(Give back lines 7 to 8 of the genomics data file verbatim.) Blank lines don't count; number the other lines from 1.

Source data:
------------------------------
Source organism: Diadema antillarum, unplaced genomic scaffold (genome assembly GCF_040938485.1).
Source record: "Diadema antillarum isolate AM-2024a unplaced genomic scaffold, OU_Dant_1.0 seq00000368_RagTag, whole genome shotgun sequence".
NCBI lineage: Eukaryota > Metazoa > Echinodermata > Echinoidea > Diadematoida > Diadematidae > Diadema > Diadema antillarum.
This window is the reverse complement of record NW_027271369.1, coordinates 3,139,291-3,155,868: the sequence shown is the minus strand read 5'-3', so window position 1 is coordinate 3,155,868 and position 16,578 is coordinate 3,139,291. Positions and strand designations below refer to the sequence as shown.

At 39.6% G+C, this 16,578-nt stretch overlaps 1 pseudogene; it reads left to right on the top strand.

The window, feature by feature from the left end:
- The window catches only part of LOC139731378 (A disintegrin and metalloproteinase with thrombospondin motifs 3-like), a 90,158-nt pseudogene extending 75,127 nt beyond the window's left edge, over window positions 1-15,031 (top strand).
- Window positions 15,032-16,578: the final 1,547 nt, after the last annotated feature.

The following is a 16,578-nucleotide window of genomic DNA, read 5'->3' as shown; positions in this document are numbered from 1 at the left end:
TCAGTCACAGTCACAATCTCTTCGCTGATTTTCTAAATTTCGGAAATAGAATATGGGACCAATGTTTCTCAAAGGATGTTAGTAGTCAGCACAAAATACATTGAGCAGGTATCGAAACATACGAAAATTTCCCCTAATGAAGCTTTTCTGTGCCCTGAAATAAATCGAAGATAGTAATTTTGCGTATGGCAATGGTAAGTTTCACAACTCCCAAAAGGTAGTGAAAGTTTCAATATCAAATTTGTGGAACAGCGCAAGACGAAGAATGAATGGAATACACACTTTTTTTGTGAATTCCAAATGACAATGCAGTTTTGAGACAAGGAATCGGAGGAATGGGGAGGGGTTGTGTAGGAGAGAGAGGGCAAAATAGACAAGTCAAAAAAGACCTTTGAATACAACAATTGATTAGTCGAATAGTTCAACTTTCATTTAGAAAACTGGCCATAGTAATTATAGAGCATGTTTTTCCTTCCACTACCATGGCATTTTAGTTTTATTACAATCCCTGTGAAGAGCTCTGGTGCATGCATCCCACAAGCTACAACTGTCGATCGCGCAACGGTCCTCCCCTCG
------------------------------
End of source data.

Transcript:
- The window catches only part of LOC139731378 (A disintegrin and metalloproteinase with thrombospondin motifs 3-like), a 90,158-nt pseudogene extending 75,127 nt beyond the window's left edge, over window positions 1-15,031 (top strand).
- Window positions 15,032-16,578: the final 1,547 nt, after the last annotated feature.